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New Study Finds Harmful Effects on Children When Parents Live Common-Law

OTTAWA, March 13, 2009 ( – A new study by Dr. Frank Jones, Research Fellow at the Institute of Marriage and Family Canada (IMFC) has found that marriage benefits children in ways that parents living together in a common-law relationship does not, and that children from common-law homes are more likely to engage in risky behavior. (See:

Using data from Statistics Canada’s National Longitudinal Survey of Children and Youth, the study examined children of married and cohabiting parents at ages six to eleven and again, eight years later, at ages fourteen to nineteen, measuring responses to forty questions about attitudes and behaviors based on family structure.

The study found that teens who as children had parents living common-law were more likely than teens of married parents to smoke, to be involved in drug dealing, to have a lower age of sexual initiation and engage in sexual intercourse, to have poor relationships with their parents, and to have parents who have a poor relationship with each other.

The reasons for these differences were attributed to three aspects of the dissimilarity between married couples and cohabiting couples:

First, married couples in the study were more likely to be more highly educated, older, have more informal educational experiences and were more likely to be religious. These attributes among parents were associated with the lower likelihood of teens to abuse drugs, to delay sexual initiation and to report being happier with life. Previous studies have found that common-law couples tend to be younger and less religious.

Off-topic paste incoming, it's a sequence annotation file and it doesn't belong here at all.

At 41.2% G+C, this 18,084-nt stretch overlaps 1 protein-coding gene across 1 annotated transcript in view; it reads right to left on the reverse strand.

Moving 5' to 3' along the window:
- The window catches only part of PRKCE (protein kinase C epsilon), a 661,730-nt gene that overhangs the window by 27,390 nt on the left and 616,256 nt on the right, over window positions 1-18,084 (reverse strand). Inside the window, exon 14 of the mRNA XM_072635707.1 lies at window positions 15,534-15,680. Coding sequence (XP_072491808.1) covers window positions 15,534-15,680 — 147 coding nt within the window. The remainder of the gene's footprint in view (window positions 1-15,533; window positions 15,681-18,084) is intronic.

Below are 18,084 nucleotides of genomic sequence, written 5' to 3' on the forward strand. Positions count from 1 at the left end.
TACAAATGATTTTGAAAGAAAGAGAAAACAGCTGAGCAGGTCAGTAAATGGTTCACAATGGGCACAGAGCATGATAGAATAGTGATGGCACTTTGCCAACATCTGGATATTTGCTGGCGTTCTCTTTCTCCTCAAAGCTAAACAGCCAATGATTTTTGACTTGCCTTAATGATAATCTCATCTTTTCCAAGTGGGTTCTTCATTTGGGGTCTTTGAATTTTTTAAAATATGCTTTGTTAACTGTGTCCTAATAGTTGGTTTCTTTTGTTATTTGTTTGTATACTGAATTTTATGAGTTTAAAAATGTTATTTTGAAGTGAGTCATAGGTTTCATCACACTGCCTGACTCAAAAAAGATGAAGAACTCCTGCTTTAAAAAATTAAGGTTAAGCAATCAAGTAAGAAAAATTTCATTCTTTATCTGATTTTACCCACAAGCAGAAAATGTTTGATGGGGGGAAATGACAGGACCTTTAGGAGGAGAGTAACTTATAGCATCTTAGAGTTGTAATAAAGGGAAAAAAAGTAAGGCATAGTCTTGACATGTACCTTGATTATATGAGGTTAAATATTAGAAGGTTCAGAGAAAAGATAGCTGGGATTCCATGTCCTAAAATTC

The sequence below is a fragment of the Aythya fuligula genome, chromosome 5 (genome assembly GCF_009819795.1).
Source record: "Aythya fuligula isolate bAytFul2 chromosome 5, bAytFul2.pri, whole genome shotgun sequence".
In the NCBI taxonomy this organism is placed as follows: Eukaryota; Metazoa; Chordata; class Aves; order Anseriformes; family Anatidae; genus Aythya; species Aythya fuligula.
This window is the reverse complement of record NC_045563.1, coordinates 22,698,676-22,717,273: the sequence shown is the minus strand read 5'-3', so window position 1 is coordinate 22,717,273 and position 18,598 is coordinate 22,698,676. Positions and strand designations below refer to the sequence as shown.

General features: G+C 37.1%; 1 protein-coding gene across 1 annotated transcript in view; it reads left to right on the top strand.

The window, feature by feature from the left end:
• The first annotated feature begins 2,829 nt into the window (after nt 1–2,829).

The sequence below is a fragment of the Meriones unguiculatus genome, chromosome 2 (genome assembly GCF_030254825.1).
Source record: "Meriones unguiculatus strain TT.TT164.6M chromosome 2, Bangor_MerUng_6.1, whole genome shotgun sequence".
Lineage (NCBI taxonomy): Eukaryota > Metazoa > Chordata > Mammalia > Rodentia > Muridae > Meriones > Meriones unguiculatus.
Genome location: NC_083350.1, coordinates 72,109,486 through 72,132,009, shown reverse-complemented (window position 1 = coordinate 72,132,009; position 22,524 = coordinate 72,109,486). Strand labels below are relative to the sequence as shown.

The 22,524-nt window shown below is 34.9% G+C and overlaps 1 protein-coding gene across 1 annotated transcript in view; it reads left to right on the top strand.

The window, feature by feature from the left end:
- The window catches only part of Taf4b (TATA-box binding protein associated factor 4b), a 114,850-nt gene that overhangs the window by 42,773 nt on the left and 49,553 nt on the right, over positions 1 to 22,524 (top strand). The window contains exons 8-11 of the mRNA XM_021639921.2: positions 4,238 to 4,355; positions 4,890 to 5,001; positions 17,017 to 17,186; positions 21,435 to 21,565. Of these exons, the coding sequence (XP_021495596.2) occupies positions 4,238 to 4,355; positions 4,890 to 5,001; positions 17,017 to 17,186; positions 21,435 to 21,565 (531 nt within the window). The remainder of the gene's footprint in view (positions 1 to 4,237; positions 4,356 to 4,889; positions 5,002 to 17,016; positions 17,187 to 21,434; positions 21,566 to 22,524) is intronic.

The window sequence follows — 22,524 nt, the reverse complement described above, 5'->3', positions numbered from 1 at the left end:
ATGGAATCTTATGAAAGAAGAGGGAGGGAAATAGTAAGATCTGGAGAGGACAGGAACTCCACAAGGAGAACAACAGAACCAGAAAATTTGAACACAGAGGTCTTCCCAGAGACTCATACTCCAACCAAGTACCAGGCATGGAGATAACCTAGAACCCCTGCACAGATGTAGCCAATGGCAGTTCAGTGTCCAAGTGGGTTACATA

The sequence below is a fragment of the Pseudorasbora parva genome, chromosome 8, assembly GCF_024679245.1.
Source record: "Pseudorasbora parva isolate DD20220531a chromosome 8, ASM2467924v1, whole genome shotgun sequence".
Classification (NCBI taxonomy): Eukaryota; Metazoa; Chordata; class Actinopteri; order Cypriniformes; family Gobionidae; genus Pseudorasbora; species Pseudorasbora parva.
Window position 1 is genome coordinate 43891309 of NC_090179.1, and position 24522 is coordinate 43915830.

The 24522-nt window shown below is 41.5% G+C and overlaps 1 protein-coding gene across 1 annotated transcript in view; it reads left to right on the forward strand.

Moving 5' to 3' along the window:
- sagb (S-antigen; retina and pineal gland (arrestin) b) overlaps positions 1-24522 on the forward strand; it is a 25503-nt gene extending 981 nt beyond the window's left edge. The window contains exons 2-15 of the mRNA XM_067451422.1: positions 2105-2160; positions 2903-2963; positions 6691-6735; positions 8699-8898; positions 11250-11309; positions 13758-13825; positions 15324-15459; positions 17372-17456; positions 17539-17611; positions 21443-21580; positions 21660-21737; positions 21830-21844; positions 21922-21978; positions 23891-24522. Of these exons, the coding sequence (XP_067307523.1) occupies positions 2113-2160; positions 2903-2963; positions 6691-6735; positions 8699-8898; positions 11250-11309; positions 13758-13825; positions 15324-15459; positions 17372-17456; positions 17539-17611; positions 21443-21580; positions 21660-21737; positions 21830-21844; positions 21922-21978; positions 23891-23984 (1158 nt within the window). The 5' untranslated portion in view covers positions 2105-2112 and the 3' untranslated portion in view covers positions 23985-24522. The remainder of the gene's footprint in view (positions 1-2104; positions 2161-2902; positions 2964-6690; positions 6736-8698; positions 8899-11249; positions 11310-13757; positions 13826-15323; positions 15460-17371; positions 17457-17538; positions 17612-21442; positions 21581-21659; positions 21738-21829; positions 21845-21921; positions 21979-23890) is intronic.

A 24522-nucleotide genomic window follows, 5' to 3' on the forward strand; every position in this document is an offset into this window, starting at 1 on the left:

Second, common-law unions are less stable than married relationships. In the study sample, 49 percent of children age six to nine with common-law parents lived with only one biological parent in the home. On the other hand, 94 percent of children age six to nine with married parents had both biological parents in the home. An related American study found that unwed parents have high rates of union dissolution and experience significantly more partner changes, which increases stress on children and may lead to increases in behavioral problems.

Finally, common-law parents may be less committed to raising children because no binding commitment has been made to the partner or the resulting children. Dr. Jones refers to a study by American sociologist Bradford Wilcox, who reported that married fathers are more likely to demonstrate affection to their wives and families than cohabitating men.

The study concludes that the increased likelihood of teens engaging in risky behaviors should be of concern not only to parents, but to the education system, community social programs, justice and healthcare systems, which bear the burden of dealing with the consequences of teens with behavioral problems.

Dr. Jones points out that highlighting the difference between marriage and cohabitation is not a condemnation of those who choose not to marry, but a recognition that marriage offers unique societal benefits.

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